Investors Cool As Bird’s Shared Scooters Hit Speedbumps

2018 was the year of the scooter. 2019 is looking like the year of the speedbump.

byEdward Niedermeyer|
Car Tech photo

I stopped by the Segway Ninebot stand at this year's Consumer Electronics Show to see what the company that made 1.5 million electric scooters last year has for 2019, and what I found was a bunch of cool consumer mobility products (including a pair of "self balancing" electric skates that gave me a good core workout before almost killing me) and one new e-scooter model designed for the shared fleets operated by companies like Bird, Lime and Lyft. The first thing you notice about this new e-scoot, called the Model Max, is that it is a lot heftier than Segway Ninebot's Xiaomi M365 that flooded city streets during the "year of the scooter." The manufacturer says that feedback from its shared fleet partners led to this redesign, and that the heavier frame and bigger wheels and tires offer a steadier ride than the model it's replacing... but according to two sources, the beefed-up Model Max may actually be the result of a durability problem that is haunting at least one major shared scooter company.

One of these sources says investor communications from the shared scooter company Bird, states that the company's unit economics have been stressed because "losses due to damage, theft and vandalism were underestimated by a serious multiple." According to another source familiar with Bird's business, the company's scooters stay in operation for fewer than 30 days on average. This brutal rate of fleet turnover, and the fact that the company failed either to anticipate it or communicate its full extent to investors, has some investors in the company turning cool say these sources. In early January Axios reported that Bird was raising another $300 million led by Fidelity, but that the company's valuation would stay flat at $2 billion and the round would be structured as an extension of its Series C.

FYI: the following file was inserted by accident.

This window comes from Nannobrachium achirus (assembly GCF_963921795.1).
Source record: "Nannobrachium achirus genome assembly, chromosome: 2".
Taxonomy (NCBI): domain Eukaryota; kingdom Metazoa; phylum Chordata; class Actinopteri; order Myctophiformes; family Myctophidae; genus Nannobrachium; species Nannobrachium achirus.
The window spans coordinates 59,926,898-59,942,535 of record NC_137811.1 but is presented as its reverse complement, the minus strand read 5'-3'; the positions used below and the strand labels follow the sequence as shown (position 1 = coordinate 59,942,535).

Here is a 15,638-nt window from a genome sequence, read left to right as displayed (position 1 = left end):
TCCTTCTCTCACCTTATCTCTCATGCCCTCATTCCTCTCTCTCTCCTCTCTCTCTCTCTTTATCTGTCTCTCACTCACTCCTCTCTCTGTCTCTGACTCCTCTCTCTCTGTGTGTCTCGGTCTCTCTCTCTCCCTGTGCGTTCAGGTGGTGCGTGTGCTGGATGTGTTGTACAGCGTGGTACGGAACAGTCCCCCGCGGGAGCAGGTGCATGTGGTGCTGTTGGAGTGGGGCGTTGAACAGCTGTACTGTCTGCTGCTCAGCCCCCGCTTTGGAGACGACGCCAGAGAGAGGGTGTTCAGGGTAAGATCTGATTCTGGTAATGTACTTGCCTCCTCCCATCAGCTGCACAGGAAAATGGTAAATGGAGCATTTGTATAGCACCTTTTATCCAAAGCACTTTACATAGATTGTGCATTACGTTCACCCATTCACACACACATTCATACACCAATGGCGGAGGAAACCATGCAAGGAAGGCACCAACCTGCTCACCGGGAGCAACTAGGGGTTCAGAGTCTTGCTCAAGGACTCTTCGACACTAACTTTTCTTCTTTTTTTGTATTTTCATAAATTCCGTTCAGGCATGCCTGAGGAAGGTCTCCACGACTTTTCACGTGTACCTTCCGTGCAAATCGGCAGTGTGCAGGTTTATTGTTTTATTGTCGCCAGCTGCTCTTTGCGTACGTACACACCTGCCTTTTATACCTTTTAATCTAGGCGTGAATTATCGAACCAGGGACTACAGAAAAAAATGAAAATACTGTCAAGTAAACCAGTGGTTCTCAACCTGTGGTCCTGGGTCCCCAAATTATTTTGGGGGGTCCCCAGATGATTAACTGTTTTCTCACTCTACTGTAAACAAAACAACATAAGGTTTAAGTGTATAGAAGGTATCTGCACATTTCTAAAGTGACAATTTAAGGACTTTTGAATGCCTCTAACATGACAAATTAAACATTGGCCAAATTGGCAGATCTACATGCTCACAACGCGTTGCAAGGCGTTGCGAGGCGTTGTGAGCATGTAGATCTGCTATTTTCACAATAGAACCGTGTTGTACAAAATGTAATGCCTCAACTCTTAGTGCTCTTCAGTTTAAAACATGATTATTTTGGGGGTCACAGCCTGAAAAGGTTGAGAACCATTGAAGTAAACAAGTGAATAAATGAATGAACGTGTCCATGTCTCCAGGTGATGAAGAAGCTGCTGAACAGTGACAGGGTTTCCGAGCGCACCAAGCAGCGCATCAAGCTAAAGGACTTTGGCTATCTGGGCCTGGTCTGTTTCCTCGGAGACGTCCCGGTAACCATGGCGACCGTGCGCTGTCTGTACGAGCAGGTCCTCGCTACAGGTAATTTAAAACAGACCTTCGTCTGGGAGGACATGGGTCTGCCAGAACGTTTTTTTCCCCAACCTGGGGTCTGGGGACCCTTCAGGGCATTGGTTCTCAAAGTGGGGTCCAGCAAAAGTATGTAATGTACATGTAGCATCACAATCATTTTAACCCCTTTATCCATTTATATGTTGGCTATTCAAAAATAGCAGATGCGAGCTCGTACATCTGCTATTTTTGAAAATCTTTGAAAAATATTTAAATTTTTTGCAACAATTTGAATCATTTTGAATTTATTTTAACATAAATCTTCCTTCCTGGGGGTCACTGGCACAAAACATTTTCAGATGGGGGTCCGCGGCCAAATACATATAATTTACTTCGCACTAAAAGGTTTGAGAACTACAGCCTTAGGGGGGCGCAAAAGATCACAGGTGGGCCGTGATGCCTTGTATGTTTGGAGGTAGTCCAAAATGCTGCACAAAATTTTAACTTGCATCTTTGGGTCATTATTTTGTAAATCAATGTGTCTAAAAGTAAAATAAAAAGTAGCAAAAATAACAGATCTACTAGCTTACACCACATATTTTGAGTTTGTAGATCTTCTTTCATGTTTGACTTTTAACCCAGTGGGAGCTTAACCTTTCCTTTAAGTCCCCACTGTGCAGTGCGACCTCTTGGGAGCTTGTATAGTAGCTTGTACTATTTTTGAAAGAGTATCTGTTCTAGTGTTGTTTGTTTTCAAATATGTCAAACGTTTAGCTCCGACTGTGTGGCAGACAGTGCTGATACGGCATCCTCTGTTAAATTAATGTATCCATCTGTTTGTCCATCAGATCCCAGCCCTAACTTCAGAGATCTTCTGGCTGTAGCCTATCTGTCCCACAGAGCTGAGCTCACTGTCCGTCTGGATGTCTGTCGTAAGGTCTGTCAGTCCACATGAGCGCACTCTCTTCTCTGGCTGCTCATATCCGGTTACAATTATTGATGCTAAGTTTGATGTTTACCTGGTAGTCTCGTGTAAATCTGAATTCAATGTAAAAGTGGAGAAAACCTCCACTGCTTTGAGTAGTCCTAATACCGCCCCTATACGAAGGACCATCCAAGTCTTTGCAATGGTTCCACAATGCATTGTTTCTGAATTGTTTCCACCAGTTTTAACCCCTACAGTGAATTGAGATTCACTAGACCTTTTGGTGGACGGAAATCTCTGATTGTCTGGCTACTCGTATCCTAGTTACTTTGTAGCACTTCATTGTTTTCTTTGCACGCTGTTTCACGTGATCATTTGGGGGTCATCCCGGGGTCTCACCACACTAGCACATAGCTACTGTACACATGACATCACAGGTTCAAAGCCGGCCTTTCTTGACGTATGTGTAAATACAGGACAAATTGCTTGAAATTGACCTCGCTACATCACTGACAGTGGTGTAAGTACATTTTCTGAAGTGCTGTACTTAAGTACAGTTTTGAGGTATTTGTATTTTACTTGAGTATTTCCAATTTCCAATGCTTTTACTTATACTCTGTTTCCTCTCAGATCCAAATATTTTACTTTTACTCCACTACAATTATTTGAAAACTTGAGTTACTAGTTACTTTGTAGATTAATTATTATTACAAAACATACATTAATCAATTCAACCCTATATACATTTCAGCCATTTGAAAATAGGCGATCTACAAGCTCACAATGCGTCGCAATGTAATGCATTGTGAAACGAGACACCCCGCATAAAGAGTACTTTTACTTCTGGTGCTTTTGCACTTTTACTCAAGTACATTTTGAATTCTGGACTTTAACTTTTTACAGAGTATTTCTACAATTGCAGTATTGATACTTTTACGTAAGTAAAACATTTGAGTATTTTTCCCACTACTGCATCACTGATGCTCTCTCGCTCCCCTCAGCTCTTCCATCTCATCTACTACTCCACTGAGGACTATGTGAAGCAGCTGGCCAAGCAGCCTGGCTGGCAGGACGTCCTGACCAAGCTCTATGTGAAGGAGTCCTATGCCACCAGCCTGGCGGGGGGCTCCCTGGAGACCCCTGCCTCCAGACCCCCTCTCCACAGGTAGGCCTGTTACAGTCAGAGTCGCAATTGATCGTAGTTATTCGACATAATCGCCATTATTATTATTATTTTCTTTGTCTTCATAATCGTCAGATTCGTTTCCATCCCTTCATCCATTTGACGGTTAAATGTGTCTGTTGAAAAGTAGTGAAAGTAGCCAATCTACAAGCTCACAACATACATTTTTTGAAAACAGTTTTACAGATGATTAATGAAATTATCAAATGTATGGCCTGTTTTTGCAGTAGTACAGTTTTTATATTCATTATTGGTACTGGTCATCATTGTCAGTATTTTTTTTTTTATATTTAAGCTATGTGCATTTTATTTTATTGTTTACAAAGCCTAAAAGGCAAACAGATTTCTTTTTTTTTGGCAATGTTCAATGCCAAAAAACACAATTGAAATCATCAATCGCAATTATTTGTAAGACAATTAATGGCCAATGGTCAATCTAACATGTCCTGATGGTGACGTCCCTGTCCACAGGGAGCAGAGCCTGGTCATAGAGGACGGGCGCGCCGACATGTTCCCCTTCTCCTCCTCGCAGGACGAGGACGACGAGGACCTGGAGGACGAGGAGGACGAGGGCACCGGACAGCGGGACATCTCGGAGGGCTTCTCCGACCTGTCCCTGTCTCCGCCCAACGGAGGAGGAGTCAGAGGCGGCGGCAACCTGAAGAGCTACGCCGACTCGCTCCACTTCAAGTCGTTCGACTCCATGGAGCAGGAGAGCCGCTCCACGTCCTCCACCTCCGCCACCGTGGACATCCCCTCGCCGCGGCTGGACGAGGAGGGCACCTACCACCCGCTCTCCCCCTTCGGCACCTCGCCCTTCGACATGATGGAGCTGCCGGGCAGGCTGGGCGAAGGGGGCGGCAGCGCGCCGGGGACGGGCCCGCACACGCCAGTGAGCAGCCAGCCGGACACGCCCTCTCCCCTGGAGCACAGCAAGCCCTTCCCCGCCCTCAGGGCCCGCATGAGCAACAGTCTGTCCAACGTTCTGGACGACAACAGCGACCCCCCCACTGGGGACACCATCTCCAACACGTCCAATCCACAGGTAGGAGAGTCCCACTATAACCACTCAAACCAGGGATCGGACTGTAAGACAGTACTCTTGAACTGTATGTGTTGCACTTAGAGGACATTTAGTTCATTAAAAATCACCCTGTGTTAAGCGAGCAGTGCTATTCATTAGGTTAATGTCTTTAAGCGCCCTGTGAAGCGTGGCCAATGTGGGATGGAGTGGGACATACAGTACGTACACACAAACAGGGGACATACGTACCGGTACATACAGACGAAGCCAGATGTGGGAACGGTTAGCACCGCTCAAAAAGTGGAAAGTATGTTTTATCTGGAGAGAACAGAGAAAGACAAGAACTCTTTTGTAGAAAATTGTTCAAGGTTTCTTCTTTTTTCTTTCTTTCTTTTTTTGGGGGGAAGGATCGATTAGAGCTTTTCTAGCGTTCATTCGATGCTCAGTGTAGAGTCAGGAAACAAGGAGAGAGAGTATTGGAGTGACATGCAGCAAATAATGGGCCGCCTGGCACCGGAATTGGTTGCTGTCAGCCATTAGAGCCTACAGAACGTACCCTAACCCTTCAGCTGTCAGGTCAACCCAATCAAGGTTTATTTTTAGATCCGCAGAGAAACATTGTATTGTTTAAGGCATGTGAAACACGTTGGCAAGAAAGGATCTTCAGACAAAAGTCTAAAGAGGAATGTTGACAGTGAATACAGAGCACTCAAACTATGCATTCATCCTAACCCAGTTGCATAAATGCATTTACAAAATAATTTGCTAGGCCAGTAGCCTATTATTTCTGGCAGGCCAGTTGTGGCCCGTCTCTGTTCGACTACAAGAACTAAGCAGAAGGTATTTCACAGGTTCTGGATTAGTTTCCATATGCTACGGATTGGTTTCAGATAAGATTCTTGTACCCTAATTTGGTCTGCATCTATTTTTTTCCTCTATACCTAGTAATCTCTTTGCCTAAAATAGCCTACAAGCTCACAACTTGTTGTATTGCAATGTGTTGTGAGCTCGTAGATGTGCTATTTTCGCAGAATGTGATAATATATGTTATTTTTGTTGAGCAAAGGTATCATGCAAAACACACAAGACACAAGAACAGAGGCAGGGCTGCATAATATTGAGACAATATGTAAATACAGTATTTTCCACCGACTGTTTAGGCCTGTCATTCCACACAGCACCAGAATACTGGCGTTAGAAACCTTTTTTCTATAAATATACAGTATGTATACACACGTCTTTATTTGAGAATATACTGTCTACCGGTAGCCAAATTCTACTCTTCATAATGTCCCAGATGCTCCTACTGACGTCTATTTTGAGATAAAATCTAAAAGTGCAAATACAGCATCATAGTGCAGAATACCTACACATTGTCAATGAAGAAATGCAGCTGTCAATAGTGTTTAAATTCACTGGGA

That's a remarkable reversal of fortune for the high-flying mobility unicorn considering the company's valuation doubled from $1 billion to $2 billion during that $300 million Series C, in which CEO Travis VanderZanden bragged that he had to sell off his personal shares just to get a mentor he wanted into the round. Though Bird's rider metric growth was torrid throughout 2018, hitting a staggering 10 million rides less than two years after the company was founded, its business remains deeply challenged by an unanticipated mix of regulatory and fleet turnover costs. Having achieved a billion-dollar valuation faster than any company in venture capital history, the growing impact of these unforeseen costs raises the prospect of runaway hype and appears to be cooling investor enthusiasm for a company that was recently talking about raising new money at a $4 billion to $5 billion valuation.

According to Bird's Series C investor pitch, obtained by The Information

Bird projected much better economics in the “near term,” allowing it to generate a 33% gross profit margin. That assumed a “reduction in charger fraud, restructuring of mechanic program, and batching credit card charges.” With that margin from each ride, it may still take Bird about three months to make enough money from each vehicle to offset the vehicle’s costs. 

The Information

That three-month payback period, based on Bird's projection of improved unit economics during 2018, is a far cry from the less than one month of in-fleet operation that Bird's scooters have been averaging according to our source. At the time Bird told investors that repairs cost the company 14% of gross revenue, or about 51 cents per ride. Since then widespread reports of "scooter vandalism" have raised fresh questions about the repair and replacement costs that shared scooter companies are facing. 

By now, educated investors probably should have already spotted the possibility of trouble. Back in October, The Information editorialized on Bird's three-month payback period, noting "[scooters] typically don’t last three months, according to executives of rival firms." In July, the scooter sharing company Spin told Reuters that its payback time was just two to three weeks. After Scoot won the right to launch a fleet of shared e-scooters in San Francisco, a new segment for the company whose experience was all with shared moped-style scooters, CEO Michael Keating told the Wall Street Journal that